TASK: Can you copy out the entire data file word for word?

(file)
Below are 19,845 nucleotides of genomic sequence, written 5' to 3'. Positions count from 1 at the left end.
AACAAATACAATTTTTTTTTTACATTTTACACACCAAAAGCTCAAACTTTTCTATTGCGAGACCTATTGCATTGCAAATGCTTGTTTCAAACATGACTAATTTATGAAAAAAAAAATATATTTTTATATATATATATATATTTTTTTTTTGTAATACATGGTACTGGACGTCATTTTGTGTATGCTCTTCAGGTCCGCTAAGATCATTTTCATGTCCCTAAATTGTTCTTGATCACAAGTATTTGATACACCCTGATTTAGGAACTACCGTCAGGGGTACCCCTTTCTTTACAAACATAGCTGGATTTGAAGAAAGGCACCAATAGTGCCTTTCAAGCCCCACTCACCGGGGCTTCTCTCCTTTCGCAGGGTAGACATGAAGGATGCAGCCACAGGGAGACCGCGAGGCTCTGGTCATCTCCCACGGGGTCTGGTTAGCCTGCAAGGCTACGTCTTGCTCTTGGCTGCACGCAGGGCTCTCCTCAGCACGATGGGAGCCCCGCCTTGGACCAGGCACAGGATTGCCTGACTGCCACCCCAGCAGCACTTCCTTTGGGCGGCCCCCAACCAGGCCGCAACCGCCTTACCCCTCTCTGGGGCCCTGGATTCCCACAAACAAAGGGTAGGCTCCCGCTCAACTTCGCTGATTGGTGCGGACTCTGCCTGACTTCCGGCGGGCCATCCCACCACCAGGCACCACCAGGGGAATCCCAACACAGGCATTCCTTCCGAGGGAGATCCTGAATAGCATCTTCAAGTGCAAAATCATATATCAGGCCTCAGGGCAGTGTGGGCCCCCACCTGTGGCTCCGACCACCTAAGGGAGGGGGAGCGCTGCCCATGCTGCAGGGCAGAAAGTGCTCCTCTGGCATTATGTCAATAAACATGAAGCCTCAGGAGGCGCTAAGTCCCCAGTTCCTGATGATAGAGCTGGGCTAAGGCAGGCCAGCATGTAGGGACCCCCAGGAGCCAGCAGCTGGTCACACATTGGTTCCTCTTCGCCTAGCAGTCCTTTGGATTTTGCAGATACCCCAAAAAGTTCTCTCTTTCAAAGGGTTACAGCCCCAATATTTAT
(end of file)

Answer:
Below are 19,845 nucleotides of genomic sequence, written 5' to 3'. Positions count from 1 at the left end.
AACAAATACAATTTTTTTTTTACATTTTACACACCAAAAGCTCAAACTTTTCTATTGCGAGACCTATTGCATTGCAAATGCTTGTTTCAAACATGACTAATTTATGAAAAAAAAAATATATTTTTATATATATATATATATTTTTTTTTTGTAATACATGGTACTGGACGTCATTTTGTGTATGCTCTTCAGGTCCGCTAAGATCATTTTCATGTCCCTAAATTGTTCTTGATCACAAGTATTTGATACACCCTGATTTAGGAACTACCGTCAGGGGTACCCCTTTCTTTACAAACATAGCTGGATTTGAAGAAAGGCACCAATAGTGCCTTTCAAGCCCCACTCACCGGGGCTTCTCTCCTTTCGCAGGGTAGACATGAAGGATGCAGCCACAGGGAGACCGCGAGGCTCTGGTCATCTCCCACGGGGTCTGGTTAGCCTGCAAGGCTACGTCTTGCTCTTGGCTGCACGCAGGGCTCTCCTCAGCACGATGGGAGCCCCGCCTTGGACCAGGCACAGGATTGCCTGACTGCCACCCCAGCAGCACTTCCTTTGGGCGGCCCCCAACCAGGCCGCAACCGCCTTACCCCTCTCTGGGGCCCTGGATTCCCACAAACAAAGGGTAGGCTCCCGCTCAACTTCGCTGATTGGTGCGGACTCTGCCTGACTTCCGGCGGGCCATCCCACCACCAGGCACCACCAGGGGAATCCCAACACAGGCATTCCTTCCGAGGGAGATCCTGAATAGCATCTTCAAGTGCAAAATCATATATCAGGCCTCAGGGCAGTGTGGGCCCCCACCTGTGGCTCCGACCACCTAAGGGAGGGGGAGCGCTGCCCATGCTGCAGGGCAGAAAGTGCTCCTCTGGCATTATGTCAATAAACATGAAGCCTCAGGAGGCGCTAAGTCCCCAGTTCCTGATGATAGAGCTGGGCTAAGGCAGGCCAGCATGTAGGGACCCCCAGGAGCCAGCAGCTGGTCACACATTGGTTCCTCTTCGCCTAGCAGTCCTTTGGATTTTGCAGATACCCCAAAAAGTTCTCTCTTTCAAAGGGTTACAGCCCCAATATTTAT